Molecular and Cellular Biophysics

Degree Level
Degree Type
Dual Degree
School Name
Adult Education
Description 1

The University of Denver's PhD program in molecular and cellular biophysics provides students a core foundation in biophysical theory and practice, along with flexibility and individualized attention. Participation of faculty from the departments of biological sciences, chemistry and biochemistry, and physics and astronomy enhances the strength and breadth of our program by incorporating cross-disciplinary and collaborative approaches to research. Areas of research include super resolution microscopy, developmental dynamics, protein folding, protein network analysis, signal transduction cascades, single molecule biophysics, cellular physiology and the development of novel imaging techniques.

Description 2

Students with strong quantitative undergraduate backgrounds in fields such as physics, chemistry and mathematics who desire to apply these skills to biological problems are encouraged to apply, as are those with backgrounds in cell or molecular biology and solid foundations in mathematics and physics. We particularly encourage projects in the traditional disciplines of physics, biology and chemistry, as well as those using methods of mathematical analysis and computer modeling.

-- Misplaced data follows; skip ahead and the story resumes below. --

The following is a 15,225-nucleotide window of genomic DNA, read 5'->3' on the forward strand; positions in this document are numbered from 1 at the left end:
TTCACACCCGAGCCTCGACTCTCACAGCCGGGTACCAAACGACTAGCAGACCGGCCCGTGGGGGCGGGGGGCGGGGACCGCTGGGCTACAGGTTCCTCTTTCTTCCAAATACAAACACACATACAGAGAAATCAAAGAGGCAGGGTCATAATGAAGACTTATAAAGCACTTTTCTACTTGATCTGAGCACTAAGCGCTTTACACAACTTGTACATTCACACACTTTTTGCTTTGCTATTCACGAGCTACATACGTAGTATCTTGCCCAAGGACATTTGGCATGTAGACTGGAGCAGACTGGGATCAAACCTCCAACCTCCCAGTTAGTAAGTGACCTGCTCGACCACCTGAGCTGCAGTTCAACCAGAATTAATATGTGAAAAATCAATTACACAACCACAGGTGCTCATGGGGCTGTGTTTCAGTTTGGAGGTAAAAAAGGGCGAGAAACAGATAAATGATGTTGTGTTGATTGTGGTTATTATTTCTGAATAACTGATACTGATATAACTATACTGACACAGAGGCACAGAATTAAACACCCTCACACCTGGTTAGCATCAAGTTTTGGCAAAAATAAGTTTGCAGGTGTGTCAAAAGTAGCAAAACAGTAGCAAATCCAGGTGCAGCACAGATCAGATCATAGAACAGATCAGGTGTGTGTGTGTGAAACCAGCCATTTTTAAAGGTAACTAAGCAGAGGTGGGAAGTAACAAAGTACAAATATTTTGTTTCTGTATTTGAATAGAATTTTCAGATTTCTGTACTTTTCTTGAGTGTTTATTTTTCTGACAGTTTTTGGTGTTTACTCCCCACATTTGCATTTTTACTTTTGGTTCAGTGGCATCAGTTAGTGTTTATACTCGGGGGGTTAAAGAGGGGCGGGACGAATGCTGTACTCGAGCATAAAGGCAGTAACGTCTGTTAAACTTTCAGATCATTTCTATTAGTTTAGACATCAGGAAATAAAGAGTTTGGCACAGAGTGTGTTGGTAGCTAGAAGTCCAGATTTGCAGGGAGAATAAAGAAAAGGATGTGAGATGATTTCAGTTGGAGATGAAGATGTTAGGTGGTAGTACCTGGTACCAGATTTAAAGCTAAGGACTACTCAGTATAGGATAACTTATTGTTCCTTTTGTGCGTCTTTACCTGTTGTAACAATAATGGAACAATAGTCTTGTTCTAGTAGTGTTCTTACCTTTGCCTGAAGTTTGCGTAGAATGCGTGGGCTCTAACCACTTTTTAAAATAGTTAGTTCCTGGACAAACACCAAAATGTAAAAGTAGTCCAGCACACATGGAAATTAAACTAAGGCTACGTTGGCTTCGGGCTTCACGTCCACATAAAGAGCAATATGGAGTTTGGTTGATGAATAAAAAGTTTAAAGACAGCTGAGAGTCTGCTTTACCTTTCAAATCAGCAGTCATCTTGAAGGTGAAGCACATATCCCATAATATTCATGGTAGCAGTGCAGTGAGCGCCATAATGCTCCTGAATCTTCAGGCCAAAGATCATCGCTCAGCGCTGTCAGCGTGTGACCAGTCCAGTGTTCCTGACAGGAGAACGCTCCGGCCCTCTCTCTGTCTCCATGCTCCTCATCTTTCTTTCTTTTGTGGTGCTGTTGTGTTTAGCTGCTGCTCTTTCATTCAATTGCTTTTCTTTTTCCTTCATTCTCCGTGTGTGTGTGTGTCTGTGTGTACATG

CTA Links
Marketing Description

DU's molecular and cellular biophysics PhD program provides opportunities for doctoral studies at the interface of biology, chemistry and physics. Faculty participation across all three corresponding departments enhances the strength and breadth of scholarship by incorporating cross-disciplinary and collaborative approaches to research. 

Custom Requirements Link
Show Default Requirements
Hide Degree Level
Hide Degree Type
Hide College
Hide Department

Application Information

Final Submission Deadline

HIV-1-infected t cell

Bringing Experts to the Bench

Biophysics faculty research lies in the following areas of expertise:

  • super-resolution microscopy
  • developmental dynamics
  • protein folding
  • protein network analysis
  • signal transduction cascades
  • single-molecule biophysics
  • cellular physiology
  • development of novel imaging techniques

In addition to working at the crossroads of physics, biology and chemistry, we particularly seek to explore methods of mathematical analysis and computer modeling.

Joe Angleson

Associate Professor; Chair, Biological Sciences

Learn More

Cedric Asensio

Associate Professor

Learn More

Scott Barbee

Associate Professor

Learn More

Todd Blankenship


Learn More

Additional Unit
Primary Unit
Hero Image